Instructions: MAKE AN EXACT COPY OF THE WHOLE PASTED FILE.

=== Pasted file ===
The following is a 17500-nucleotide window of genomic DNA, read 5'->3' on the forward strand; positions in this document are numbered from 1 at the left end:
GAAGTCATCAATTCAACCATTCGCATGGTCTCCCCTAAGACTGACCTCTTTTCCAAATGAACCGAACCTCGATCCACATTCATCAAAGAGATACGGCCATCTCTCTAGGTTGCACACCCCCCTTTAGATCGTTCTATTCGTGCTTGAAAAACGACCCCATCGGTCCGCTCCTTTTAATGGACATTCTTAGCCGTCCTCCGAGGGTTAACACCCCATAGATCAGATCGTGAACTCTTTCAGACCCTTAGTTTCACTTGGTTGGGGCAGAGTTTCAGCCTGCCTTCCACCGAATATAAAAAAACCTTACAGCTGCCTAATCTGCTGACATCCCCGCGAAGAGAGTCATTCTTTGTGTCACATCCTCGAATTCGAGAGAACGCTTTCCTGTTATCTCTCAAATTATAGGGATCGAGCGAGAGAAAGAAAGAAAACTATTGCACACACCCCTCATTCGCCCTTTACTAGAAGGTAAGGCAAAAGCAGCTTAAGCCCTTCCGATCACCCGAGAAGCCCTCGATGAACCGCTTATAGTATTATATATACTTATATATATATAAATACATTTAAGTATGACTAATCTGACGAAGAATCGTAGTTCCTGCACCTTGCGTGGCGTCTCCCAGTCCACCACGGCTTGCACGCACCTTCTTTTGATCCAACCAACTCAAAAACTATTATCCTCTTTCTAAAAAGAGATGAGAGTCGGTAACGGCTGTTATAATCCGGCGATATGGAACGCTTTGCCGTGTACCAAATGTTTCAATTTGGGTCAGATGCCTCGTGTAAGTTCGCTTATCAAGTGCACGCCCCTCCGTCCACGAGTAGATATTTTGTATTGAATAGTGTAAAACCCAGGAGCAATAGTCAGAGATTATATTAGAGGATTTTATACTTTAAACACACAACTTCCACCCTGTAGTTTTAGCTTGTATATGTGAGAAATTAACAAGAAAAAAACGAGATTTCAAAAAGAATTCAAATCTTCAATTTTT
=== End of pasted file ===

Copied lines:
The following is a 17500-nucleotide window of genomic DNA, read 5'->3' on the forward strand; positions in this document are numbered from 1 at the left end:
GAAGTCATCAATTCAACCATTCGCATGGTCTCCCCTAAGACTGACCTCTTTTCCAAATGAACCGAACCTCGATCCACATTCATCAAAGAGATACGGCCATCTCTCTAGGTTGCACACCCCCCTTTAGATCGTTCTATTCGTGCTTGAAAAACGACCCCATCGGTCCGCTCCTTTTAATGGACATTCTTAGCCGTCCTCCGAGGGTTAACACCCCATAGATCAGATCGTGAACTCTTTCAGACCCTTAGTTTCACTTGGTTGGGGCAGAGTTTCAGCCTGCCTTCCACCGAATATAAAAAAACCTTACAGCTGCCTAATCTGCTGACATCCCCGCGAAGAGAGTCATTCTTTGTGTCACATCCTCGAATTCGAGAGAACGCTTTCCTGTTATCTCTCAAATTATAGGGATCGAGCGAGAGAAAGAAAGAAAACTATTGCACACACCCCTCATTCGCCCTTTACTAGAAGGTAAGGCAAAAGCAGCTTAAGCCCTTCCGATCACCCGAGAAGCCCTCGATGAACCGCTTATAGTATTATATATACTTATATATATATAAATACATTTAAGTATGACTAATCTGACGAAGAATCGTAGTTCCTGCACCTTGCGTGGCGTCTCCCAGTCCACCACGGCTTGCACGCACCTTCTTTTGATCCAACCAACTCAAAAACTATTATCCTCTTTCTAAAAAGAGATGAGAGTCGGTAACGGCTGTTATAATCCGGCGATATGGAACGCTTTGCCGTGTACCAAATGTTTCAATTTGGGTCAGATGCCTCGTGTAAGTTCGCTTATCAAGTGCACGCCCCTCCGTCCACGAGTAGATATTTTGTATTGAATAGTGTAAAACCCAGGAGCAATAGTCAGAGATTATATTAGAGGATTTTATACTTTAAACACACAACTTCCACCCTGTAGTTTTAGCTTGTATATGTGAGAAATTAACAAGAAAAAAACGAGATTTCAAAAAGAATTCAAATCTTCAATTTTT